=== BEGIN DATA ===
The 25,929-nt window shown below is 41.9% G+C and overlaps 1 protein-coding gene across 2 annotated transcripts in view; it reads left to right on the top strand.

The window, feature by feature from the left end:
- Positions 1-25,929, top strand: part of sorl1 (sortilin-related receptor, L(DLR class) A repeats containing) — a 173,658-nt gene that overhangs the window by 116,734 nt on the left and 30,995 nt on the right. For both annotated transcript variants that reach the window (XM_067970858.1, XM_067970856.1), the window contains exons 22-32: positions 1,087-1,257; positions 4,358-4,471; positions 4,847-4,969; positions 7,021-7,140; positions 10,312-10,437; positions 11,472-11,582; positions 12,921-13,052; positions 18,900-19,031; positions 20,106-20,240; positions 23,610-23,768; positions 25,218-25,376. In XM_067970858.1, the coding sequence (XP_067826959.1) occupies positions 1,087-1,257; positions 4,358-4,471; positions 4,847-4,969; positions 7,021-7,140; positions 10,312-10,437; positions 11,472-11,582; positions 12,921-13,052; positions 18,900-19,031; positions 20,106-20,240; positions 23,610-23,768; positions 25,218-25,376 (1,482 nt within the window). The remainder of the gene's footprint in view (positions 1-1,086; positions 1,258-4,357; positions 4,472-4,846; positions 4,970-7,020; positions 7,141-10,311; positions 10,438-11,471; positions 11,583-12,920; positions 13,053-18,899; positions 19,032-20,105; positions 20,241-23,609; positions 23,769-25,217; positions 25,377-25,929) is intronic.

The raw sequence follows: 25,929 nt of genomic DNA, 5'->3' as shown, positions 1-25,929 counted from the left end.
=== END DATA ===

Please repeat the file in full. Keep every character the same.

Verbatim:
The 25,929-nt window shown below is 41.9% G+C and overlaps 1 protein-coding gene across 2 annotated transcripts in view; it reads left to right on the top strand.

The window, feature by feature from the left end:
- Positions 1-25,929, top strand: part of sorl1 (sortilin-related receptor, L(DLR class) A repeats containing) — a 173,658-nt gene that overhangs the window by 116,734 nt on the left and 30,995 nt on the right. For both annotated transcript variants that reach the window (XM_067970858.1, XM_067970856.1), the window contains exons 22-32: positions 1,087-1,257; positions 4,358-4,471; positions 4,847-4,969; positions 7,021-7,140; positions 10,312-10,437; positions 11,472-11,582; positions 12,921-13,052; positions 18,900-19,031; positions 20,106-20,240; positions 23,610-23,768; positions 25,218-25,376. In XM_067970858.1, the coding sequence (XP_067826959.1) occupies positions 1,087-1,257; positions 4,358-4,471; positions 4,847-4,969; positions 7,021-7,140; positions 10,312-10,437; positions 11,472-11,582; positions 12,921-13,052; positions 18,900-19,031; positions 20,106-20,240; positions 23,610-23,768; positions 25,218-25,376 (1,482 nt within the window). The remainder of the gene's footprint in view (positions 1-1,086; positions 1,258-4,357; positions 4,472-4,846; positions 4,970-7,020; positions 7,141-10,311; positions 10,438-11,471; positions 11,583-12,920; positions 13,053-18,899; positions 19,032-20,105; positions 20,241-23,609; positions 23,769-25,217; positions 25,377-25,929) is intronic.

The raw sequence follows: 25,929 nt of genomic DNA, 5'->3' as shown, positions 1-25,929 counted from the left end.